Xpress Challenge Cooks Up a Baker's Dozen of Competitive Submissions

September 1, 2017
By Robert K. Ackerman
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The Office of the Director of National Intelligence’s (ODNI’s) Xpress challenge, designed to spur industry and academia to develop machine-generated analysis systems, has produced its first results. The challenge launched April 6 and ended July 5.

David Isaacson, ODNI program manager, says it included 387 registrants across 42 countries. In the end, it featured 15 submissions, only two of which were nonresponsive. He defines a nonresponsive submission as one that was not computer-generated but instead was written manually by humans, not meeting the challenge’s requirement for machine-generated results.

The ODNI’s Office of Analytic Integrity and Standards (AIS) evaluated the remaining 13 entries based on the challenge’s established standards. With scores that defined the winners, the ODNI then requested the source code from each winning entrant to verify its effectiveness. Isaacson emphasizes that the source code samples were requested solely to confirm that the submissions were machine-generated. “We are not looking to hold source code in any way, shape or form,” he declares. “All we are asking to do is to have it long enough to run it and verify that it is a bona fide response.”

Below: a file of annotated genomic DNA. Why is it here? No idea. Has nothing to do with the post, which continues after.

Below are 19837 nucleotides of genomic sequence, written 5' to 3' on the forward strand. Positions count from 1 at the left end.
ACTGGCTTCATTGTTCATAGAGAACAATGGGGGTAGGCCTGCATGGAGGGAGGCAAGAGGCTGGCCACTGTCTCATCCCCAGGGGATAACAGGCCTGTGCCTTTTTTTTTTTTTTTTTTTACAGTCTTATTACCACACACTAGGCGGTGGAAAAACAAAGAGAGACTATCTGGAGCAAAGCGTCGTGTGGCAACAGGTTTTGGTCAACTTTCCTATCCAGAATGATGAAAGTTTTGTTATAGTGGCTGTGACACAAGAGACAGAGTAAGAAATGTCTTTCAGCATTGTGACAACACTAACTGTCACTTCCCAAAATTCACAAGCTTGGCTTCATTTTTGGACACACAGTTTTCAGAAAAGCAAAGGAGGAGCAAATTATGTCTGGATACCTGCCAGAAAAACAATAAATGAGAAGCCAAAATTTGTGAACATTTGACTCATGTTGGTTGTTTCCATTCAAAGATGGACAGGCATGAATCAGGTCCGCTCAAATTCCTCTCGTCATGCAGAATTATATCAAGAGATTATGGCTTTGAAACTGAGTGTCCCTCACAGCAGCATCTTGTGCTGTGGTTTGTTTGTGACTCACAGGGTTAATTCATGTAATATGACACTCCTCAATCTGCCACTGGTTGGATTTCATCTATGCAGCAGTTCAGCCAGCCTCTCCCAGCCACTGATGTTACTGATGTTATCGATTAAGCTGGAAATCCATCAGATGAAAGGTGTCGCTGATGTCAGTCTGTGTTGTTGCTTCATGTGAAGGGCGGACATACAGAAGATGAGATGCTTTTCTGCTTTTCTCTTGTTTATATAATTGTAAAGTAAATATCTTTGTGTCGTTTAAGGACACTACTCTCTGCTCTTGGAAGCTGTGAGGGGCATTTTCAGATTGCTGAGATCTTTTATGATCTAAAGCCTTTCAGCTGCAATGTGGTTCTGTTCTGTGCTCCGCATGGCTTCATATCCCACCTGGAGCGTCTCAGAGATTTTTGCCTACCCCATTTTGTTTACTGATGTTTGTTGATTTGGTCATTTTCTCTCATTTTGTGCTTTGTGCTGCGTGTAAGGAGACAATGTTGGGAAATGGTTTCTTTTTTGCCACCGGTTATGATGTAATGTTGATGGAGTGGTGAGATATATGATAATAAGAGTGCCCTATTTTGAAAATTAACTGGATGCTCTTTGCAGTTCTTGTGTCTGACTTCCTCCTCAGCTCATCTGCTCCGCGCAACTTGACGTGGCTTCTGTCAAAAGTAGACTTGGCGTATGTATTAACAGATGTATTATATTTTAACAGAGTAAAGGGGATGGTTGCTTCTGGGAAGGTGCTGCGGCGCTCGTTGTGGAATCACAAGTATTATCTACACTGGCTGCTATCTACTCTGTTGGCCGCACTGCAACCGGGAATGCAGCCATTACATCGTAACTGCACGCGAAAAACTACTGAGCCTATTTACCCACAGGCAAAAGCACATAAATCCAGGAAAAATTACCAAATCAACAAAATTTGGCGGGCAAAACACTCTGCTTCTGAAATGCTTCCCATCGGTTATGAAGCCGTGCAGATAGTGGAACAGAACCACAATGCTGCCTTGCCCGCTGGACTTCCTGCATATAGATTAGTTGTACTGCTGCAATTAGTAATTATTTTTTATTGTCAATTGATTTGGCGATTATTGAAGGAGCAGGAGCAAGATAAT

The judging criteria included how well the software described its sources and demonstrated national security relevance. After verification, officials expect to award $500,000 in prize money this month, he offers.

Reflecting on this first challenge, officials were pleased with participation. “We’re very happy with the number of respondents,” says David Honey, ODNI’s director of science and technology. At one point, he feared that the office would receive too many applicants to be able to analyze the entries effectively. Ultimately, the number was manageable, and the total submissions fell within the expected range, he adds.­­

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